The delivery of such a notice will likely upset the resident, who may be confused or unable to comprehend the purpose behind the notice. Regardless, multiple state agencies have confirmed that the notice still needs to be delivered. Make sure to note the date, time, and location of the delivery in the resident’s file to avoid any procedural arguments down the road.

Intimacy in Memory Care

Sex happens in memory care communities. Whether it is between two residents or a resident and their non-resident significant other, this is an issue that should be discussed at every memory care community.

The issue presented is similar to the previous discussion on capacity. This time it is in the context of an individual’s capacity to consent to sex or sexual contact. Does an individual diagnosed with dementia lack the capacity to consent to sex or sexual contact with another? The answer is unclear without a factual understanding of the situation.

What is clear and understood by operators is that a memory care community has an obligation to keep residents safe from harm or abuse. With that said, a memory care community should understand that dictating a resident’s sexual contact with another could be a resident’s rights violation, but failing to intervene in some instances could also be a safety or abuse concern. 

So what can operators do?

  • Discuss senior sexuality with care staff and provide additional staff training on dementia specifically geared toward sexual contact between residents;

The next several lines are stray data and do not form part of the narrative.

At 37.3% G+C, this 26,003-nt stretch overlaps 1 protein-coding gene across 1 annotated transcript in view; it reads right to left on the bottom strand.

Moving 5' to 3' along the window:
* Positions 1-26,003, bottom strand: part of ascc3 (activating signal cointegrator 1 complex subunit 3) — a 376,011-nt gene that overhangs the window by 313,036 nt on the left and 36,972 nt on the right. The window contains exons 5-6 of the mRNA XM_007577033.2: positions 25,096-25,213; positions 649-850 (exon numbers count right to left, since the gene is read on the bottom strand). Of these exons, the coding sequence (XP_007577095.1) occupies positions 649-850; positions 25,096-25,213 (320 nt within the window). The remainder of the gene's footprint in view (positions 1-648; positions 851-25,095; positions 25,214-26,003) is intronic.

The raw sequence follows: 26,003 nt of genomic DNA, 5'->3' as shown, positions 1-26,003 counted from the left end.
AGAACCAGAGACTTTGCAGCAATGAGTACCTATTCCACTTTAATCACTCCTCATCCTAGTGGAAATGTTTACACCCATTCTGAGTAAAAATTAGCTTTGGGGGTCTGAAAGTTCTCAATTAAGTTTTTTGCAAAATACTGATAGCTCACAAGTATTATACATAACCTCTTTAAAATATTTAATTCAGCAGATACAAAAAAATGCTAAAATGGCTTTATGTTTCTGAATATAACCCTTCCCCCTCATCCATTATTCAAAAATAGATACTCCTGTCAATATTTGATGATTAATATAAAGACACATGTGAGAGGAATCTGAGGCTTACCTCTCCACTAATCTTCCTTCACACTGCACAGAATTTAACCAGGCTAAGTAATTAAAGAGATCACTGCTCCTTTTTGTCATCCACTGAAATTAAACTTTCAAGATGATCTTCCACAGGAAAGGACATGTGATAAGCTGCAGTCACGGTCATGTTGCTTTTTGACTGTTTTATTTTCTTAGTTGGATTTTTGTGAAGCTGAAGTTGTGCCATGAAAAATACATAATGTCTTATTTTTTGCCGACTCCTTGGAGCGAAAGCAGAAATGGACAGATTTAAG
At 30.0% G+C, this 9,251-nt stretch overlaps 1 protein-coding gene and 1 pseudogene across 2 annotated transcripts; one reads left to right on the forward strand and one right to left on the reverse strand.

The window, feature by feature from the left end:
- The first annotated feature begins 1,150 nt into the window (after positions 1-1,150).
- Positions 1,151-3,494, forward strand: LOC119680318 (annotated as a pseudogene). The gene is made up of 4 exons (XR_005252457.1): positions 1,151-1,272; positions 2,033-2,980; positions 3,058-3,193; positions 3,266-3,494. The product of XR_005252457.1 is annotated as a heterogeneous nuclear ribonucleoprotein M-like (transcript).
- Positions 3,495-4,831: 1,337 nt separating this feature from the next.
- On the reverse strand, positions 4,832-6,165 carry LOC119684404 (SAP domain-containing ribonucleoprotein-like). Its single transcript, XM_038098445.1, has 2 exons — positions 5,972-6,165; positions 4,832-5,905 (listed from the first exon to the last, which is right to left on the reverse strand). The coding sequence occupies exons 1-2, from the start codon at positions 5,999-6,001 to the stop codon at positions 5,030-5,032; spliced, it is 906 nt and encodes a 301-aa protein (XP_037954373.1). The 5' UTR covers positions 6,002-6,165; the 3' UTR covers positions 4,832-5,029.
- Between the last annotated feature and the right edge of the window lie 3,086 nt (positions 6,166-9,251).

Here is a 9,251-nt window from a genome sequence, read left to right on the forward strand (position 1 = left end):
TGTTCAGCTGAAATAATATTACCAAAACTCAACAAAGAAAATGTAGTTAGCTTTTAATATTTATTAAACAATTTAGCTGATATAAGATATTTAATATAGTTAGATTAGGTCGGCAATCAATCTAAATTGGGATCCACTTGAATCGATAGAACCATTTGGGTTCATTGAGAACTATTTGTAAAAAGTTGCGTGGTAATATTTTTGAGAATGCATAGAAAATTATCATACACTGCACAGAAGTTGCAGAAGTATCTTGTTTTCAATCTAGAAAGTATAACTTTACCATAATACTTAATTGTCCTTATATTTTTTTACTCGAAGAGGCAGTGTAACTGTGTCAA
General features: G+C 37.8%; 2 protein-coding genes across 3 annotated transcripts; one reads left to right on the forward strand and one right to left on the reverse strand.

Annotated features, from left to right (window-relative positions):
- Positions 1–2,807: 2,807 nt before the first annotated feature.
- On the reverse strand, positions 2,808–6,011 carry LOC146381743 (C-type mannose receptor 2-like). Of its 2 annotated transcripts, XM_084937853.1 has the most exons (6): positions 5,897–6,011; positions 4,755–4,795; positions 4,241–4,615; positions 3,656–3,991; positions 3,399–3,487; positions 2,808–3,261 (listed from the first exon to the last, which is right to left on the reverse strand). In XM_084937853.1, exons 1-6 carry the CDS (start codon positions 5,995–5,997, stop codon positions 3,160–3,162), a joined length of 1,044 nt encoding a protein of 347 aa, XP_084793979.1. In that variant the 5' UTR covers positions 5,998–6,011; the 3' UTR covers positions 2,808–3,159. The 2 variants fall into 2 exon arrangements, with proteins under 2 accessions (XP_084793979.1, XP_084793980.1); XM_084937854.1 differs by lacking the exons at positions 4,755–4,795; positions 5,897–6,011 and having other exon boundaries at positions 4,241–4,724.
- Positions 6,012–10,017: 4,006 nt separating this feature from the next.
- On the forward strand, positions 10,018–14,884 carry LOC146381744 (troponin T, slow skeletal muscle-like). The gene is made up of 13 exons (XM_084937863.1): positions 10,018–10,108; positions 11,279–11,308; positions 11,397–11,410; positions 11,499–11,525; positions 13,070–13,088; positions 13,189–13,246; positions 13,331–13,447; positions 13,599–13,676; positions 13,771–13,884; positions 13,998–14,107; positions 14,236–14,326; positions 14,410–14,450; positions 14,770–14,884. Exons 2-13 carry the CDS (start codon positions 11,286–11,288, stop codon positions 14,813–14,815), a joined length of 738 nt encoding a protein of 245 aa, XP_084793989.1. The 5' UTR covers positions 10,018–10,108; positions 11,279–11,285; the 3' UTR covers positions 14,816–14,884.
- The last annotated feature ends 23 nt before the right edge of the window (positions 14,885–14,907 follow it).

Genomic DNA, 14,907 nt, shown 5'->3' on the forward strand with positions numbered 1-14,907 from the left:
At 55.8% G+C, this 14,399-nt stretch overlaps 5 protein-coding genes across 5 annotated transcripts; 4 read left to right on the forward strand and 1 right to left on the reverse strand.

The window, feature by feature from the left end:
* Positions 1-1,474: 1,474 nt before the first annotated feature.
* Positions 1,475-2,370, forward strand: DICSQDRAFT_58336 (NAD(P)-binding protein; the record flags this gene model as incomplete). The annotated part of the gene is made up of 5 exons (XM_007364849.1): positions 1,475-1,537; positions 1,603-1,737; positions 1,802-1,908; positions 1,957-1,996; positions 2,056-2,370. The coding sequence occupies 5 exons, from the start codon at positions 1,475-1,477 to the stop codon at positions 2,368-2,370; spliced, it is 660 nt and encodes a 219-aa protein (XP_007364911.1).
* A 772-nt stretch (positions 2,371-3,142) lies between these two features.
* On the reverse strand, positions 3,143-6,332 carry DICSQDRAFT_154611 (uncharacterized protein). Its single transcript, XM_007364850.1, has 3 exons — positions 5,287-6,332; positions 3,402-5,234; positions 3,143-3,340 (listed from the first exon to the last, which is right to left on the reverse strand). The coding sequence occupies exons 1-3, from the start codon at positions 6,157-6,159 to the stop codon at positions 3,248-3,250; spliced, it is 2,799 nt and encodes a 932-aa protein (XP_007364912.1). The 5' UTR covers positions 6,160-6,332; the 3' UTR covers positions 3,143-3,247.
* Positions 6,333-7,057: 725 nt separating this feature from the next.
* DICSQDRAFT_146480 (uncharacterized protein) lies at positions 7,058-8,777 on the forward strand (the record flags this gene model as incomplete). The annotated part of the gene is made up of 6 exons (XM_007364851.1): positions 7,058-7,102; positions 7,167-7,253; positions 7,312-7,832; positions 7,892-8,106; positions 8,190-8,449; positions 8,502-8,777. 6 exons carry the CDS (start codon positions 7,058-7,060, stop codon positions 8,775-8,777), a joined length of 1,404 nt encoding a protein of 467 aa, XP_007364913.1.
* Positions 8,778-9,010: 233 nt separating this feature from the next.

• Produce clear policies on how sexual contact should be addressed, depending on each circumstance; and
  • Discuss and educate family members or authorized representatives of residents who may not understand the balance of resident independence and resident safety that should be maintained in the context of sexual contact.

Theft, Missing Items

Theft of resident items has occurred in memory care communities. It is very sad to hear. When evaluating a claim of theft from a memory care resident or their family, make sure to consider past experiences and the resident’s condition during the investigation.

Misplaced items might be immediately labeled as “stolen,” even though the resident has a propensity for finding new “homes” for his or her valuables. Also, keep in mind that the theft occurred in a memory care community with residents who are experiencing different levels of a dementia-related disease. Theft of resident property by another resident can be an overlooked symptom of the disease.

Suggested best practices for this type of situation in a memory care community are: document everything, investigate thoroughly, and take all claims of theft seriously until proven otherwise. Further, encourage the authorized representative of a memory care resident to allow only limited amounts of available cash to the resident at one time, and urge them to properly insure high-value jewelry or personal items kept at the community.
 
*The information presented in this article is for informational purposes only and not for the purpose of providing legal advice. It is best to contact an attorney to obtain advice with respect to any particular issue or problem.
James Henry is staff counsel for Blue Harbor Senior Living. Blue Harbor is a national senior living management company based in Portland, Ore.